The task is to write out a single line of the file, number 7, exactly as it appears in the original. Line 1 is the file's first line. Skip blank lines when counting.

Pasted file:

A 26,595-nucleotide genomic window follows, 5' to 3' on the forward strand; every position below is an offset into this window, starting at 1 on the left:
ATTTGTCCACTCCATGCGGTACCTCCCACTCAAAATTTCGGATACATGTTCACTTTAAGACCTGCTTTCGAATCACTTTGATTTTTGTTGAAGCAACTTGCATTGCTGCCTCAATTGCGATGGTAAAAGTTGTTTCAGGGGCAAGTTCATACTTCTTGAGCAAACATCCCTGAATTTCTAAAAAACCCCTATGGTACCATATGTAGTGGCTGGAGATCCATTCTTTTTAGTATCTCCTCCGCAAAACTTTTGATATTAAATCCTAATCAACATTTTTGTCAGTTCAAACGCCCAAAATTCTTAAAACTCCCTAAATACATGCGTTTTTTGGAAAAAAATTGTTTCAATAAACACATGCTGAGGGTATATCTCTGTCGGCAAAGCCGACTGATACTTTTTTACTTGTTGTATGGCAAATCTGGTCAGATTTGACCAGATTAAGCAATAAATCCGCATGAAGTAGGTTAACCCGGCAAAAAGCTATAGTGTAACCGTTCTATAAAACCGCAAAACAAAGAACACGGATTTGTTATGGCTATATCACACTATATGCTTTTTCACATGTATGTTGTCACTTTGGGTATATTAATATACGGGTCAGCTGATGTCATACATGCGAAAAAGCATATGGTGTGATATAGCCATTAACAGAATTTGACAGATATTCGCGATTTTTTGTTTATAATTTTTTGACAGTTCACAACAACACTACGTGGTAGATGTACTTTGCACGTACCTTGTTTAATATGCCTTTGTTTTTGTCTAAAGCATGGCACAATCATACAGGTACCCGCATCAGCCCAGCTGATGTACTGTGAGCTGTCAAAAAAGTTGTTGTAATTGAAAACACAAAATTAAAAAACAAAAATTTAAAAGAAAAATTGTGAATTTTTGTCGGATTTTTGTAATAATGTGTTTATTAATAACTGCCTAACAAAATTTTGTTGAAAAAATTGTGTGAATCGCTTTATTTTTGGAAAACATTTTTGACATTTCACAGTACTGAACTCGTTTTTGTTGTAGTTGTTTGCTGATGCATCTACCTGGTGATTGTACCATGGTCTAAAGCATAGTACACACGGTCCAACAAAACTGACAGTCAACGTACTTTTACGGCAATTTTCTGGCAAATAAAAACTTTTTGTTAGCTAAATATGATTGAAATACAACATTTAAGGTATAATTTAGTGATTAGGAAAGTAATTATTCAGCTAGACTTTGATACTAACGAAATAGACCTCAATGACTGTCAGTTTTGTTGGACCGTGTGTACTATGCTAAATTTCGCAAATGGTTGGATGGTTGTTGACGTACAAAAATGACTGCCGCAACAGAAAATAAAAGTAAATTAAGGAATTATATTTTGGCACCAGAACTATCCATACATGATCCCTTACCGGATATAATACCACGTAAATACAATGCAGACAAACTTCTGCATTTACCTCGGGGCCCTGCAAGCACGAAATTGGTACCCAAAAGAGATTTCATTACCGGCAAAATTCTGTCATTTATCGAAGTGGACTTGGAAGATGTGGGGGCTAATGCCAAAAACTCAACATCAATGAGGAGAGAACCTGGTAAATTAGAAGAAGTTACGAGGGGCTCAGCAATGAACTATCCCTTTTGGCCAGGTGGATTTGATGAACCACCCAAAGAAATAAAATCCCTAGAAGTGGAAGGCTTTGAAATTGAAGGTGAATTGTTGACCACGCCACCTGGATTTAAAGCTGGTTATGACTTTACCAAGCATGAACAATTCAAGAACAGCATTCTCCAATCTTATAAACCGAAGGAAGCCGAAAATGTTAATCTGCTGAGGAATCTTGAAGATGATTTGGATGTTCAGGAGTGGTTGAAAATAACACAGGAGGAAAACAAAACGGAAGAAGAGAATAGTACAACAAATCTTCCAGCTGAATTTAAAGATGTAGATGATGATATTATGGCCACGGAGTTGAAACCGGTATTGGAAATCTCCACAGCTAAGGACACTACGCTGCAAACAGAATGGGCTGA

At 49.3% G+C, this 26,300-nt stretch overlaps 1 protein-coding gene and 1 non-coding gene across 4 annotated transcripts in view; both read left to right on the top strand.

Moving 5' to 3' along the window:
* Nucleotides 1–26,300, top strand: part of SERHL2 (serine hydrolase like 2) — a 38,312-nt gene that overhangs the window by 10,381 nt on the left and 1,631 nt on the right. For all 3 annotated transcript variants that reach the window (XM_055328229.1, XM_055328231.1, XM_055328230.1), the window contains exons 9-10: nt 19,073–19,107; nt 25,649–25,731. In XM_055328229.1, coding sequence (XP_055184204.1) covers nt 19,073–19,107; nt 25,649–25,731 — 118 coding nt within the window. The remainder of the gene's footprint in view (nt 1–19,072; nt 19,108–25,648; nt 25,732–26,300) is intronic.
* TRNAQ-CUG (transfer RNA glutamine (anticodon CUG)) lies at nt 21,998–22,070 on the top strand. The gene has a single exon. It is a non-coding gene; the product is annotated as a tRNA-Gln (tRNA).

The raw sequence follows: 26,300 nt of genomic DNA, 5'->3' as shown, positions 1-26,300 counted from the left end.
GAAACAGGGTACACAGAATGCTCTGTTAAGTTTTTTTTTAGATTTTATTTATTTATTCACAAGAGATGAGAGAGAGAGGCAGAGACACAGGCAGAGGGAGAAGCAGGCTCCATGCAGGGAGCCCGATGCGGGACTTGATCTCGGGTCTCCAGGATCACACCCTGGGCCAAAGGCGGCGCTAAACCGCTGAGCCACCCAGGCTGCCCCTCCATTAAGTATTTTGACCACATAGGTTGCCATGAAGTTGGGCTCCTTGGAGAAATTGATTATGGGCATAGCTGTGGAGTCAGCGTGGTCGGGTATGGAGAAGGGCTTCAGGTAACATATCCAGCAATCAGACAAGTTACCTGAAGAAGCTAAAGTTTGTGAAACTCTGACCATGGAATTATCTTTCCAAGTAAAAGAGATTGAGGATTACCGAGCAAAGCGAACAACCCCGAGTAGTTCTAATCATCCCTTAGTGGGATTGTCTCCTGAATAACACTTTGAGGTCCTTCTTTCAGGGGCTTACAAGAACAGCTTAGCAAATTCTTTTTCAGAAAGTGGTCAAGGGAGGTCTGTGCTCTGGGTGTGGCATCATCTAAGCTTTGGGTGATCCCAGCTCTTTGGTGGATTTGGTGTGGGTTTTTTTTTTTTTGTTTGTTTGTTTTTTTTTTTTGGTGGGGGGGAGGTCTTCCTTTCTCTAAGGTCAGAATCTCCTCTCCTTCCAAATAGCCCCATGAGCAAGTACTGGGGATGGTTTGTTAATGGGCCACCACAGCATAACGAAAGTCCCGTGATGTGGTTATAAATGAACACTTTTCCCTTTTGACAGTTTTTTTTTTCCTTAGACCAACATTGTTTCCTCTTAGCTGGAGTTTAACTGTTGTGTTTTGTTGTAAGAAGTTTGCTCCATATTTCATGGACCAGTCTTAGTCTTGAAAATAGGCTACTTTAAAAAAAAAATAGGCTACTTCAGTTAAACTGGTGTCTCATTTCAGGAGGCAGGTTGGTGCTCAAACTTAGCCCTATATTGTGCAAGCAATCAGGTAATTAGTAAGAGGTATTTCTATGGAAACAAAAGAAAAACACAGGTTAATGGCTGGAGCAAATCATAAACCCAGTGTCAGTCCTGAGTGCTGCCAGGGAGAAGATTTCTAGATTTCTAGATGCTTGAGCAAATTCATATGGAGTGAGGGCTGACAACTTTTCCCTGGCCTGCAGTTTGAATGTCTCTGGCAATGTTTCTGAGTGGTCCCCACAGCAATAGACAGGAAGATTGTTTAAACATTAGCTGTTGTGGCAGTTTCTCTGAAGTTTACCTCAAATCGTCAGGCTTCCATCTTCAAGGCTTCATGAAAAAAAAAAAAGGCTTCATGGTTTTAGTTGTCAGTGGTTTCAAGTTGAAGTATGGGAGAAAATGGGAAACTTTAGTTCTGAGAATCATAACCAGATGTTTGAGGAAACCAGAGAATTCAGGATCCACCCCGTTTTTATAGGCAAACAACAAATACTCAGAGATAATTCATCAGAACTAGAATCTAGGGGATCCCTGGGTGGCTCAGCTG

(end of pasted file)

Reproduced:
The raw sequence follows: 26,300 nt of genomic DNA, 5'->3' as shown, positions 1-26,300 counted from the left end.